• Dec 7, 2012
At present, over 90 percent of all new vehicles sold in the United States today are equipped with event data recorders, more commonly known as black boxes. If the National Highway Traffic Safety Administration gets its way, that already high figure will swell to a full 100 percent in short order.
Such automotive black boxes have been in existence since the 1990s, and all current Ford, General Motors, Mazda and Toyota vehicles are so equipped. NHTSA has been attempting to make these data recorders mandatory for automakers, and according to The Detroit News, the White House Office of Management Budget has just finished reviewing the proposal, clearing the way. Now NHTSA is expected to draft new legislation to make the boxes a requirement.

One problem with current black boxes is that there's no set of standards for automakers to follow when creating what bits of data are recorded, and for how long or in what format it is stored. In other words, one automaker's box is probably not compatible with its competitors.

Expect all these issues to be worked out "in the coming months," according to NHTSA spokeswoman Lynda Tran.


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  • 149 Comments
      mustsvt
      • 2 Years Ago
      Much more scary than these boxes are the devices from Progressive that people willingly plug into their cars just to save a few bucks on insurance. These track where, when and how you drive. That is the Big Brother technology I pray stays away from our cars.
        cmcclarty
        • 2 Years Ago
        @mustsvt
        Thats why I dont use them they also use your money for buying police radar guns and they use your money also for politics in the way of funding partys also. Take the name Progressive you guess what party they give money to.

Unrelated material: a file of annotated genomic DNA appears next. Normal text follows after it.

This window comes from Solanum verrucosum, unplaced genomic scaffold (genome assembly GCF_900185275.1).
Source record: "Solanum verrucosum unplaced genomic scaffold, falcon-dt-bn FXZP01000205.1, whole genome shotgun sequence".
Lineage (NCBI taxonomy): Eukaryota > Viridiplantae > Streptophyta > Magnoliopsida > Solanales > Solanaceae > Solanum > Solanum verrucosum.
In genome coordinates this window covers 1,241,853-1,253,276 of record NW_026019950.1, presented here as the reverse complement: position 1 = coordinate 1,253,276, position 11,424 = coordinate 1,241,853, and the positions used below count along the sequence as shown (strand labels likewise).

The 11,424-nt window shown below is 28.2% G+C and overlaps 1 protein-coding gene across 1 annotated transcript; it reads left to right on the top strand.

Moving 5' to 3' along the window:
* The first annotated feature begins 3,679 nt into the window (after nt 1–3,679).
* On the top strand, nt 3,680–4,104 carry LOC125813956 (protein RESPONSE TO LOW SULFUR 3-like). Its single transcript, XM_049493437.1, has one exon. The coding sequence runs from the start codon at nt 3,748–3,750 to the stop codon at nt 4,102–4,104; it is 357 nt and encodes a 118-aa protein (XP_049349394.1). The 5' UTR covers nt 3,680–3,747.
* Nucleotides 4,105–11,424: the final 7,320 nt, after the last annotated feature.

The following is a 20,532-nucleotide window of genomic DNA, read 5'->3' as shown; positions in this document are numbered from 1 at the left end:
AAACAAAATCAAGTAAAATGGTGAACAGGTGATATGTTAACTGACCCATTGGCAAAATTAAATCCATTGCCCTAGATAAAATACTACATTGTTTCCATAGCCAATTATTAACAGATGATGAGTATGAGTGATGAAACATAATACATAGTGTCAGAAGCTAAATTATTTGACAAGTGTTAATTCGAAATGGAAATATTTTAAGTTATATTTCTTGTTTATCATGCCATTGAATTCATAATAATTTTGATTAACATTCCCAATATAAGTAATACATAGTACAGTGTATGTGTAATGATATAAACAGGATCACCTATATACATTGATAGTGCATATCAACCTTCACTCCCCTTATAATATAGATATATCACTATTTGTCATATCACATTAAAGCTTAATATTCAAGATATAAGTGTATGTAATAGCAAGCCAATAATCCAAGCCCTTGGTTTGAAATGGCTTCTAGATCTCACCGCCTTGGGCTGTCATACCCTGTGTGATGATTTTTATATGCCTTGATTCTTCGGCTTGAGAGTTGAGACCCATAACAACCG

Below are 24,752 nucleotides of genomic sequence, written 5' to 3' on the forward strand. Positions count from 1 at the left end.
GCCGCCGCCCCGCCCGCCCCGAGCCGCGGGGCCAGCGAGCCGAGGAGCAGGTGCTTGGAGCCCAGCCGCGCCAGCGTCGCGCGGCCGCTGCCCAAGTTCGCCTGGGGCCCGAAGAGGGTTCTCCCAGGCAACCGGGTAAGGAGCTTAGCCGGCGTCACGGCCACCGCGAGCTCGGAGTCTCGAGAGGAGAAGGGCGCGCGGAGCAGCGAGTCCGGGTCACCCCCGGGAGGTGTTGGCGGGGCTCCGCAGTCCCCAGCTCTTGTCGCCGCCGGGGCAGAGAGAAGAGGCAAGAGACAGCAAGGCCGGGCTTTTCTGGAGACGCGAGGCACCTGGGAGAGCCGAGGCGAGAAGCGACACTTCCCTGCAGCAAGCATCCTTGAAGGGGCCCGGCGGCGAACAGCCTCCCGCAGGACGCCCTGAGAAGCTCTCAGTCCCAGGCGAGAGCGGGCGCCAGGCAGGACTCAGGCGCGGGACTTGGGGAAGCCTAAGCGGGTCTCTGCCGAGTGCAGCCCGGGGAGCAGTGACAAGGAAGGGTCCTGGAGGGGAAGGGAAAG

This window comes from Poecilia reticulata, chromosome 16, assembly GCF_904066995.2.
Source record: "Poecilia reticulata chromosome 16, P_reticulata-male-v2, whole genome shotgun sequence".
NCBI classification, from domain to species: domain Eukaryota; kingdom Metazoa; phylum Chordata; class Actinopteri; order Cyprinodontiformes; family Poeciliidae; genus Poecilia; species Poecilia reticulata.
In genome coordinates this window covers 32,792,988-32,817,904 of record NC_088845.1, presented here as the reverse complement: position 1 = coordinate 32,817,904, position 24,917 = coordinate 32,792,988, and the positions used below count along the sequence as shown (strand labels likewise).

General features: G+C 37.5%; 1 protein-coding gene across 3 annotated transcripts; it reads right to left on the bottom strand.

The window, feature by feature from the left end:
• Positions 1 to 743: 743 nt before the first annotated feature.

jacam
        • 2 Years Ago
        @mustsvt
        ya these people are stupid. lets all voluntarilly give up our right to privacy....
          cmcclarty
          • 2 Years Ago
          @jacam
          Belive it or not many do in the name of so called safety.
      Rob J
      • 2 Years Ago
      Forgot to add, maybe Autoblog would like to add this to their article "SEC. 31406. VEHICLE EVENT DATA RECORDERS. (b) Limitations on Information Retrieval- (1) OWNERSHIP OF DATA- Any data in an event data recorder required under part 563 of title 49, Code of Federal Regulations, regardless of when the passenger motor vehicle in which it is installed was manufactured, is the property of the owner, or in the case of a leased vehicle, the lessee of the passenger motor vehicle in which the data recorder is installed." So yes. The law itself states that the data is property of the owner - not the government or the automaker. But who actually READS this congress crap anyway?
        caddy-v
        • 2 Years Ago
        @Rob J
        It can easily be confiscated by court order.
          FreeThinker
          • 2 Years Ago
          @caddy-v
          No it can't. Read up on "due process", court subpeonas, and "probable cause." The courts are already overloaded. They simply don't have the resources to do this.
          Rob J
          • 2 Years Ago
          @caddy-v
          So can your cellphone. Or computer. Or car. Or bank account information. Or emails.... This is nothing new.
      LifeLongCarGuy
      • 2 Years Ago
      The government (at all levels) has cameras everywhere, can monitor cell phones, lurk social sites, muscle tech companies to share information with them about users, fly drones on the US population... you get the picture. We also share everything else about ourselves online, voluntarily. While this black box mandate continues the current pattern of intrusiveness they are the least of my worries.
      FreeThinker
      • 2 Years Ago